All are invited to attend in support of our Latino communities, in prayer, and in making a commitment to tangible ways of embodying justice and mercy within our local context.
Guitar Duo to Play at St Catherine’s April 30
Portland Guitar Duo will perform “Guitarology” at St. Catherine’s Sunday April 30 at 3:00 PM
Described by the musicians who perform it as a unique look at the history of the guitar and lute through historical performance, “Guitarology” is a narrated concert tracing the development and evolution of two of the most versatile instruments in music history. This five century musical odyssey is the brainchild of Foti Lycouridis and James Manuele, two kindred spirits who have been performing together as the Portland Guitar Duo since 1999. “Guitarology” showcases Renaissance and Baroque lutes, Baroque guitars, authentic 19th century romantic guitars and 10-string and modern guitars, coupled with commentary on aesthetics, repertoire, playing techniques, instrument construction, and composers. Read more here.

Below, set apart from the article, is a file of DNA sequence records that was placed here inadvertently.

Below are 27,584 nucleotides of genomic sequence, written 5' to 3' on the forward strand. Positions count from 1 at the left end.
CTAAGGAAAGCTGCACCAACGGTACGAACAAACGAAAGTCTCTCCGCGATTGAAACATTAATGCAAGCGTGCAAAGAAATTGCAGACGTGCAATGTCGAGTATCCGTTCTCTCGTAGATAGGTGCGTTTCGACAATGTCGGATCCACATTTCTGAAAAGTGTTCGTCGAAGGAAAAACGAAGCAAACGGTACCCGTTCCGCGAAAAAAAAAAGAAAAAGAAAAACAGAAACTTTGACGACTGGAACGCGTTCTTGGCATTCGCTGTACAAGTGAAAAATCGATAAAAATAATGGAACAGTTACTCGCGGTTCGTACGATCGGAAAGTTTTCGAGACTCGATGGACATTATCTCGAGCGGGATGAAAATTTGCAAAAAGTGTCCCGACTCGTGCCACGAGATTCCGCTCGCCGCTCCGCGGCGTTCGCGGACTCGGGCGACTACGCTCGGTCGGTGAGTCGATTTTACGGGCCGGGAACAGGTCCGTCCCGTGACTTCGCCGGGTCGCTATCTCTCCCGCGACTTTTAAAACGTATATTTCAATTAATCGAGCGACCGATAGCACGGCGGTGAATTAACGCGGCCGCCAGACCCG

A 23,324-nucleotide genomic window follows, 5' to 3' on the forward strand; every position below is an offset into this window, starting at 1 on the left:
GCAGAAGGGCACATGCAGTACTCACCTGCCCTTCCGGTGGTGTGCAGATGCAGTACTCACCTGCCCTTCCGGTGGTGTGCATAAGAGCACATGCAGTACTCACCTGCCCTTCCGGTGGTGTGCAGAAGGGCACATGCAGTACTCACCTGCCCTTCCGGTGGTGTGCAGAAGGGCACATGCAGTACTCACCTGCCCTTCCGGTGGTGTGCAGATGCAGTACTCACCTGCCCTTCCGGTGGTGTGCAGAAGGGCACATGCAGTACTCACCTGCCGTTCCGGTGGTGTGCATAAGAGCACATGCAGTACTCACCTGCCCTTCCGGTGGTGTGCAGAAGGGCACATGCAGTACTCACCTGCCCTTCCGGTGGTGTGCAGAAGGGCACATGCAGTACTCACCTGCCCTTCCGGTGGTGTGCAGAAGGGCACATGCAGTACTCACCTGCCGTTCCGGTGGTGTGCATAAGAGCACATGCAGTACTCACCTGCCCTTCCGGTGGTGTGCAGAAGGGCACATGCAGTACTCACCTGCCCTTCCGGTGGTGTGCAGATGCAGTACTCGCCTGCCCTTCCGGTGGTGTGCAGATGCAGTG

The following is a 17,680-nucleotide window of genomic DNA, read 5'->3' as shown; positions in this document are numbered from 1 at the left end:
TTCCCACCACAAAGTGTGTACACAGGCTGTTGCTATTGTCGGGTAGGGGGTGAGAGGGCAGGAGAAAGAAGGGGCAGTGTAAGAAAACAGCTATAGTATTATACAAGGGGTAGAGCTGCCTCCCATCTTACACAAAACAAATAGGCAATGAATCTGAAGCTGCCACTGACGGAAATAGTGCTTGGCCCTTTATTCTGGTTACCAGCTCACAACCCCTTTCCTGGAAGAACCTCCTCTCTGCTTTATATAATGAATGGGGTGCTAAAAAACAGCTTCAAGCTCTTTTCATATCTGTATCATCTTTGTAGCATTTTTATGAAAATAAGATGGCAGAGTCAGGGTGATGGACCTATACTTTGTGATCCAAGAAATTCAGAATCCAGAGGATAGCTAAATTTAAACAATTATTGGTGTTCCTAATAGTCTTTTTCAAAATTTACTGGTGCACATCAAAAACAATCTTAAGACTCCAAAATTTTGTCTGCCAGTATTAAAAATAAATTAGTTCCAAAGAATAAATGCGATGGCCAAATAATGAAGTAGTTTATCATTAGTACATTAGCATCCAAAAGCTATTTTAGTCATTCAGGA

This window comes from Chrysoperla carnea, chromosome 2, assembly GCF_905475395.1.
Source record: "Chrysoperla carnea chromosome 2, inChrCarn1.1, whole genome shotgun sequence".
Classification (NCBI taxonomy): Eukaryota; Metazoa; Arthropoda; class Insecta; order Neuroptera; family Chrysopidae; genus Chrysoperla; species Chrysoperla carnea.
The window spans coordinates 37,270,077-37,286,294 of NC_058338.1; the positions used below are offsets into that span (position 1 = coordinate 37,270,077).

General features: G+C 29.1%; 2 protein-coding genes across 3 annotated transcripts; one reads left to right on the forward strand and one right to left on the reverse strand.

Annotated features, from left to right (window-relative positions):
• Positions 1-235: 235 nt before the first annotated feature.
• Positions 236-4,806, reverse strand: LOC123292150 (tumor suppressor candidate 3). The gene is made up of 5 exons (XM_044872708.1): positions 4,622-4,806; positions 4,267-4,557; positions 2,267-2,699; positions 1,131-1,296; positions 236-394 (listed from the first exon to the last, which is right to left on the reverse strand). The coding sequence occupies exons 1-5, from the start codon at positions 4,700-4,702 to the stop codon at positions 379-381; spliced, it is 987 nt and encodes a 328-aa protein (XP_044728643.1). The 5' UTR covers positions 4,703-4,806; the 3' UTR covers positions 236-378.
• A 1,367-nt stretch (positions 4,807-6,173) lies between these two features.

Regular admission is $15, seniors and students $12 at the door. Cash, check, or credit card accepted.
Sunday, April 30th
Last Day for Underwear Donations
The backpack program at Nehalem Elementary School is still going strong and will continue through the end of the school year . Our team will assist with the weekly pack filling process this week and as needed to the end of the term. Thanks to teammate Sharon for her cheerful and ever ready assistance! This has been a rewarding effort and the support from all of you throughout the year has been wonderful.